The National Association of Realtors (NAR) forecasts a steady housing market for the next few months with a gradual rise in new- and existing-home sales later on this year and well into 2009.

However, the trade group says the opposing forces of pent-up demand from 4 million jobs added to the economy during the past two years versus buyers holding back on purchases makes it difficult to predict exactly when a full recovery will take place.

"While there are more people with financial capacity now than in 2005, many are trying to market-time their purchase," said Lawrence Yun, NAR's chief economist.

"As a result, the exact timing and the strength of a home-sales recovery is a bit uncertain," Yun explained. "A meaningful recovery in existing-home sales could occur as early as this spring, or it may be further delayed toward late 2008," he concluded.

The NAR projects new-home sales at 773,000 for 2007, with a decline to 669,000 this year before rising to 730,000 in 2009. Even with a modest recovery in 2009, that's still well below the 1.05 million sales the industry recorded in 2006.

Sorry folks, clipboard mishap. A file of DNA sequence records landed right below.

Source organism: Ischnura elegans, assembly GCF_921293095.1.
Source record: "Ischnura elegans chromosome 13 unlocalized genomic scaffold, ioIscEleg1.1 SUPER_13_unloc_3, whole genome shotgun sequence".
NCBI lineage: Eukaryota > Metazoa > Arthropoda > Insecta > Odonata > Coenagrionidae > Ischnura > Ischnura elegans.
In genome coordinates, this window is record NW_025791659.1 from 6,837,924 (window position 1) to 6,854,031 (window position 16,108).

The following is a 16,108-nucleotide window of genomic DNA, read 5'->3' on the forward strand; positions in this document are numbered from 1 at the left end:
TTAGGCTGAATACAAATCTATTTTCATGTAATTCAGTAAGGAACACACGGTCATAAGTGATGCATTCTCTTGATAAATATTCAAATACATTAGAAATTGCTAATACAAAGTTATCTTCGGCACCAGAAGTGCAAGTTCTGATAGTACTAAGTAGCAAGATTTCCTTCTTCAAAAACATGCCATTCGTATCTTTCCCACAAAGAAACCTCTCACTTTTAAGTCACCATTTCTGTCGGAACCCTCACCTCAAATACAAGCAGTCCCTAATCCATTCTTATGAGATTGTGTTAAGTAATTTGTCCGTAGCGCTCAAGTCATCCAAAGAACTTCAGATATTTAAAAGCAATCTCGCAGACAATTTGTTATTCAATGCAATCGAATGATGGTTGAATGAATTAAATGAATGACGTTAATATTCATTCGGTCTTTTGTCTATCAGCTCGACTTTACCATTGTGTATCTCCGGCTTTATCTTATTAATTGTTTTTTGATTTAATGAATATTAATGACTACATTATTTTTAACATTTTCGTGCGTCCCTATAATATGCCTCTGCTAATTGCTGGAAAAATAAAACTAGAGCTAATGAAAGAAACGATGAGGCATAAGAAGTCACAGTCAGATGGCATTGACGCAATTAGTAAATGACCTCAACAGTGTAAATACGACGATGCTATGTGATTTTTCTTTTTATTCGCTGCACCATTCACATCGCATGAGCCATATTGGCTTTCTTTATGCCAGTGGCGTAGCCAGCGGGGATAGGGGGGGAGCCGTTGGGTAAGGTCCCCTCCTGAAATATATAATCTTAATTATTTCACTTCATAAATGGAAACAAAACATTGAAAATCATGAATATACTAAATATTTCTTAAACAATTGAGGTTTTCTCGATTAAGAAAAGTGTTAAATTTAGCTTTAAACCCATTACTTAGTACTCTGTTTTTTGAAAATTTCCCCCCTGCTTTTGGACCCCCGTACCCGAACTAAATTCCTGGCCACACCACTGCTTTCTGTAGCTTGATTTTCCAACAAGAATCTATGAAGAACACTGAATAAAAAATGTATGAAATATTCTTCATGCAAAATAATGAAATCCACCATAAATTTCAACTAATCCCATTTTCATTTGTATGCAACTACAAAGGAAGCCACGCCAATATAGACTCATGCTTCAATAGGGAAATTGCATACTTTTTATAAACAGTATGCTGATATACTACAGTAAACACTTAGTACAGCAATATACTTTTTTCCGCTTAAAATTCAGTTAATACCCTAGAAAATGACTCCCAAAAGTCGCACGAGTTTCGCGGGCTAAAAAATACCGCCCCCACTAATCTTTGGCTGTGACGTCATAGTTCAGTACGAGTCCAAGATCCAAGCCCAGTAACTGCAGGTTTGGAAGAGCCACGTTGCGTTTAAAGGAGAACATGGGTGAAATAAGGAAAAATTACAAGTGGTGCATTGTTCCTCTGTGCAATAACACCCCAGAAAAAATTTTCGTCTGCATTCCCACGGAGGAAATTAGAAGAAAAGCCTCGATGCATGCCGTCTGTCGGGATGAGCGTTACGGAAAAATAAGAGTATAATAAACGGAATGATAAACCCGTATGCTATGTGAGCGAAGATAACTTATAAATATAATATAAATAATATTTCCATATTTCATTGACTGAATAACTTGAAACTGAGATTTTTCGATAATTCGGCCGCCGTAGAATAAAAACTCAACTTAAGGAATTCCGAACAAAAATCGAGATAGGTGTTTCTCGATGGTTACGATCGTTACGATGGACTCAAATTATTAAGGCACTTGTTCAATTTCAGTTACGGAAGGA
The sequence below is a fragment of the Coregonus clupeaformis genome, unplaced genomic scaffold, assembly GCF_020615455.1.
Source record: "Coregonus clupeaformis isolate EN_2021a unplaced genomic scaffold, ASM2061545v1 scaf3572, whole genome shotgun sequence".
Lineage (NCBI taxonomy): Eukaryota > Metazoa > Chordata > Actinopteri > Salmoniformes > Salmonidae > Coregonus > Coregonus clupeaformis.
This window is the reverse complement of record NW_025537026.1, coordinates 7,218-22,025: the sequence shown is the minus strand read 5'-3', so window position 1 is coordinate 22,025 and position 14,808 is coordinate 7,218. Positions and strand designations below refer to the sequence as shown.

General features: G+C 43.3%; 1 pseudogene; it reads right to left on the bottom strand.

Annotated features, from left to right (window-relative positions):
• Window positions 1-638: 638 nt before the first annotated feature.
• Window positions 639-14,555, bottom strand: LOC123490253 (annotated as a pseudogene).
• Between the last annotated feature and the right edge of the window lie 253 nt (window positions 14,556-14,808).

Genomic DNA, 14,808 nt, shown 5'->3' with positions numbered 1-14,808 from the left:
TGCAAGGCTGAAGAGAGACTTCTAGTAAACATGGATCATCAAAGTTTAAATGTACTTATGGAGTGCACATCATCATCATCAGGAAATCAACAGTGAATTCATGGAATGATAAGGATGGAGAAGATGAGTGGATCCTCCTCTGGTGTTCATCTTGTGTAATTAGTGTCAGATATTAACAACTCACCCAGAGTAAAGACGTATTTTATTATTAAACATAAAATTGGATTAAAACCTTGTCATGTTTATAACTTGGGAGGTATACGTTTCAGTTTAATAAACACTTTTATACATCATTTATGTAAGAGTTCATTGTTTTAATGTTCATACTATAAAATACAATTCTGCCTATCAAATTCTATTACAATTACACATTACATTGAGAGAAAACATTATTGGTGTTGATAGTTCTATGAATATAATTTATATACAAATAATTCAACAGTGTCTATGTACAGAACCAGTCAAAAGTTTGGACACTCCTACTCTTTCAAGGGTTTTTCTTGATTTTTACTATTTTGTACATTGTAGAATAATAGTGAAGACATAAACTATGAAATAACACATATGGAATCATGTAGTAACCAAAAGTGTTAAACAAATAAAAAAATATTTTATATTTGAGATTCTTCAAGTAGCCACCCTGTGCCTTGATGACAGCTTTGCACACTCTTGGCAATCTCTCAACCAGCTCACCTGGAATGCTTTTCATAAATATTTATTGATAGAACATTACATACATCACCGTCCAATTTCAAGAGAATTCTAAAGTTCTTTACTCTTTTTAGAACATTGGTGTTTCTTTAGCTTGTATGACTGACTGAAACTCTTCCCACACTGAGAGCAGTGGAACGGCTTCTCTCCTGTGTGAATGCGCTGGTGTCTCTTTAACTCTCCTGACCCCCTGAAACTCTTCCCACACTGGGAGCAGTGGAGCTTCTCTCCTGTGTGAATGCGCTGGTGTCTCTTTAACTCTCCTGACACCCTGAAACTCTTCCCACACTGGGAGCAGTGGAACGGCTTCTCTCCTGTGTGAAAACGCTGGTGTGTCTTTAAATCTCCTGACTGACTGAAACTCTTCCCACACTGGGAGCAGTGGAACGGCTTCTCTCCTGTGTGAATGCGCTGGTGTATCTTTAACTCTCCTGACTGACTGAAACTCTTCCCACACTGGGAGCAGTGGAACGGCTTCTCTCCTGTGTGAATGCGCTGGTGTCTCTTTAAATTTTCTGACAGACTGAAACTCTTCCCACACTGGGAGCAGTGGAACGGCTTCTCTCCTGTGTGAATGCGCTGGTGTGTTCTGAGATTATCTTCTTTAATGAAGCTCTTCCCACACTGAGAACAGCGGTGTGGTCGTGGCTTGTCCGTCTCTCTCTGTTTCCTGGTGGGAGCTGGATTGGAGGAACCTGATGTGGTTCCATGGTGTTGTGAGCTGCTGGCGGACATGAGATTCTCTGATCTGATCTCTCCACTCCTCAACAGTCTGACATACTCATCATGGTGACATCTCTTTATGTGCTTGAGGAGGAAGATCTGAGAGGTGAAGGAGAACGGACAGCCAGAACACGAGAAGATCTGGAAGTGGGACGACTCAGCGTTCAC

Housing starts, including multifamily units, are forecast at 1.36 million for 2007 and 1.09 for 2008 with a slight jump to 1.10 million in 2009. Starts totaled 1.80 million in 2006. The median new-home price should drop 2.1 percent to $241,400 for 2007 and then rise 0.4 percent to $242,000 this year and gain another 5.9 percent in 2009.

Yun said some policy changes, such as raising the loan limit on conventional mortgages would provide a significant boost to home sales, increase liquidity, strengthen home prices, and lessen foreclosures.

The NAR supports raising the government-sponsored enterprise loan limit to at least $625,000 from the current $417,000. Adjusting the loan limit should allow more consumers to have access to lower interest rates on safe, conforming mortgages.

The NAR also encourages the Fed to make a single lump-sum cut in the Fed funds rate to 3.5 percent at the Federal Open Market Committee meeting later this month, as opposed to a series of modest cuts throughout the year.

"Consumers are looking to market-time interest rates, and the expectations of further rate cuts are pushing some home buyers to delay," Yun said.